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As a street painter for the last two years, I love coming to the festival and presenting artwork as an artist, even if it’s something I’m not known for. There were many interpretations of the theme this year, but a popular one seemed to be Disney, especially The Lion King. My friends and I decided to draw a 90’s cartoon.

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There were also a few Pokémon and Nirvana drawings. And how could you forget the 90’s hit show, Friends?

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This year’s paintings were very colorful and vibrant. It was impressive to see what some of the artists could draw, even the younger kids were able to shade the paintings almost perfectly, which brought the festival to life. All the festivals held by Mission Viejo are worth checking out to get an up-close view of what our community means to us and how we celebrate it.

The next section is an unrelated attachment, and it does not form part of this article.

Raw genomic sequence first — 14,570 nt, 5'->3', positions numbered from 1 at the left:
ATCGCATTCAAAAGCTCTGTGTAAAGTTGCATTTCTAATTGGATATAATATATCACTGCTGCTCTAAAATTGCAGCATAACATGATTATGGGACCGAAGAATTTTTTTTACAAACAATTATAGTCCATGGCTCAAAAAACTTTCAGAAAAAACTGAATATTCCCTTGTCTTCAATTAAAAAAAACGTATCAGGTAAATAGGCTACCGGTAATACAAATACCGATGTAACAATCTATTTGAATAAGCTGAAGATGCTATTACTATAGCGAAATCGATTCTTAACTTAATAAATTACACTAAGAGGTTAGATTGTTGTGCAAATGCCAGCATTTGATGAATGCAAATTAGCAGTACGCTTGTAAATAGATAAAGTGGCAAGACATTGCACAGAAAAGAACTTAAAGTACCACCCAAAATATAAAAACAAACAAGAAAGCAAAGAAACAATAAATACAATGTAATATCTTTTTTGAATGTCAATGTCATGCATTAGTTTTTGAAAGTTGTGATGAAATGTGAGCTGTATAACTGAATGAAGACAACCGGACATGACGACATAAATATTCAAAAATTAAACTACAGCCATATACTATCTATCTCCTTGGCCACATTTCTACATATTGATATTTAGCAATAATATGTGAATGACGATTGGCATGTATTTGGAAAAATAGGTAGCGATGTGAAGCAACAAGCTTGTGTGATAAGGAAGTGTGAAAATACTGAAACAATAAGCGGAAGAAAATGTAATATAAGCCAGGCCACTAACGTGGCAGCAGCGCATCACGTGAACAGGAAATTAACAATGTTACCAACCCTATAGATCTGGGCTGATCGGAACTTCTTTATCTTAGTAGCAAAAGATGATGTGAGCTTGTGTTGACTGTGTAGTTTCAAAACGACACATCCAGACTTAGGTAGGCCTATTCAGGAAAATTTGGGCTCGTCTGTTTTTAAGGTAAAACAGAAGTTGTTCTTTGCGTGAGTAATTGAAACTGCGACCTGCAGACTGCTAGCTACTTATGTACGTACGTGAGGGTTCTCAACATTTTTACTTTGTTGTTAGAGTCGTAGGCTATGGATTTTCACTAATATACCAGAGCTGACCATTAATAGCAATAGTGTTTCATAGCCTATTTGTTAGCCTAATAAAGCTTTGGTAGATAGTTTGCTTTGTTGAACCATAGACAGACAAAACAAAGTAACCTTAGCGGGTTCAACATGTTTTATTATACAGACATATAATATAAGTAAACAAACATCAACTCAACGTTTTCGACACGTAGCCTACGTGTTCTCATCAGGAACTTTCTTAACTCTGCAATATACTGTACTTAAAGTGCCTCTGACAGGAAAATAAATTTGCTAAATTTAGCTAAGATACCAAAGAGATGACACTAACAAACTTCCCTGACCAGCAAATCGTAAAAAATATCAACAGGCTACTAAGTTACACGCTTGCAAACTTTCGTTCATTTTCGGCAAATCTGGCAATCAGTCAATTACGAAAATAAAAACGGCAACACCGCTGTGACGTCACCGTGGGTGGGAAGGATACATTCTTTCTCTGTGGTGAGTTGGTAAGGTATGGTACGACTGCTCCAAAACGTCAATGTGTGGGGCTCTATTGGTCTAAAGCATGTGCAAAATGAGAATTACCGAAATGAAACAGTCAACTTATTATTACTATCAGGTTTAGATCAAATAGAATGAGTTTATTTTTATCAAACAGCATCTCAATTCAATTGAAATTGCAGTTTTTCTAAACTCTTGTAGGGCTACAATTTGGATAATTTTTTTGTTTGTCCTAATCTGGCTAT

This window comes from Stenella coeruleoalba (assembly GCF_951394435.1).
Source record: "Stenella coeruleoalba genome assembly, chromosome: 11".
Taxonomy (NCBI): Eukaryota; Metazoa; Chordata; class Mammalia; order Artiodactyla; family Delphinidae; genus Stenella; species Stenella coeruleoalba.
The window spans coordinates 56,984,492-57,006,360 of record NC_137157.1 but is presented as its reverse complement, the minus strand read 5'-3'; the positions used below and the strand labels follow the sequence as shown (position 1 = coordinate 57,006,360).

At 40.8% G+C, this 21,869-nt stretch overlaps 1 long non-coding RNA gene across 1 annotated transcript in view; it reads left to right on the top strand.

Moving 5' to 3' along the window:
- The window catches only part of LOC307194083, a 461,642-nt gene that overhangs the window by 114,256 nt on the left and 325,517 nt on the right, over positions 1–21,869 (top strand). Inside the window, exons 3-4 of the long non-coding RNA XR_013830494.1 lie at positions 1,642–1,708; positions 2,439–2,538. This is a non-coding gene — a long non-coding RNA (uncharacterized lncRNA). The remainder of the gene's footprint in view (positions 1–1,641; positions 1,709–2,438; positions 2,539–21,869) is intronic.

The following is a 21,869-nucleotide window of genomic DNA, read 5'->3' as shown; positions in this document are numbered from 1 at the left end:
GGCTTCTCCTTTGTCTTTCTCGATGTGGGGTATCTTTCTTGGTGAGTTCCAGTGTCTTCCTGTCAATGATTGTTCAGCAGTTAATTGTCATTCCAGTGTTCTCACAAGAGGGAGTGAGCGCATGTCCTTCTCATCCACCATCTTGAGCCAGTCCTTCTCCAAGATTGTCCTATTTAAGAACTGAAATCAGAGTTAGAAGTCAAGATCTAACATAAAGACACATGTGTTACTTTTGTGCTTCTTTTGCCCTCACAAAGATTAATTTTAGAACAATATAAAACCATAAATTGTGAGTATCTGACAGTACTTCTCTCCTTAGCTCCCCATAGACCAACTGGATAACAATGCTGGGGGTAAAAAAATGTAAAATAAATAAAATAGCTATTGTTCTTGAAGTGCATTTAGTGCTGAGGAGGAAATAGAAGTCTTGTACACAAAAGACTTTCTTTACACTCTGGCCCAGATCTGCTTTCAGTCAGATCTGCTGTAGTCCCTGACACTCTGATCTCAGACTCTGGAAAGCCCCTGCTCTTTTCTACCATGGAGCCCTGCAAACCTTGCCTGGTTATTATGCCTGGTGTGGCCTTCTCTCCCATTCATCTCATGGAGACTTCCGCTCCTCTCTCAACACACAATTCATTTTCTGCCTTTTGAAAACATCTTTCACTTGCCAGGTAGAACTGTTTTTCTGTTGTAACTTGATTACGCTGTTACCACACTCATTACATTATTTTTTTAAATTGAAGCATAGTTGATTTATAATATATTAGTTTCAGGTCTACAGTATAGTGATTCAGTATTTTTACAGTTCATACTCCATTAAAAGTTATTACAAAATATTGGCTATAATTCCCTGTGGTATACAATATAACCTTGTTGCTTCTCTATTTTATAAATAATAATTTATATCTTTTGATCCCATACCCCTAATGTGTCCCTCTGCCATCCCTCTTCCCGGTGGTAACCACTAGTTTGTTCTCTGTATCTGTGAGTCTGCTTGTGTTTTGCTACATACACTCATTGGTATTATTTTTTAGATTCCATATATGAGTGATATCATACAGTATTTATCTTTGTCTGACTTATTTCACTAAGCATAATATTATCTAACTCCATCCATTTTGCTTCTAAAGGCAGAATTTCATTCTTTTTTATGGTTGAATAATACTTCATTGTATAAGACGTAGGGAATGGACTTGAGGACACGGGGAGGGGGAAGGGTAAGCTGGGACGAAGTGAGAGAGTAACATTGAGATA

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-Sabrina C., 10th Grade

Romeo and Juliet, A Theatre Review

Recently, I sat in the audience of the Laguna Playhouse Youth Theatre in Laguna Beach as I watched actors both young and old act out Shakespeare’s famous play, The Tragedy of Romeo and Juliet. To be honest, I had no complaints about the play itself. The actors were all very well rehearsed and the performance was very polished, a difficult feat given how hard it is to read Shakespearean dialect, let alone memorize and perform it.

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“Romeo and Juliet” by Frank Dicksee

Many parts which I remember from reading the play itself were identical in the stage adaption. A couple scenes were edited, but only slightly. Additionally, a few scenes were different than what I had pictured as well as from what the movie versions of the play depicts. A main example of this is the fight that the Capulet and Montague families have in the middle of the market in the beginning of the play. I imagined there to be more characters on each side while the Laguna Playhouse adaption maintained a smaller crowd. Regardless, these slight differences did not necessarily take away from the overall play. It was still very enjoyable.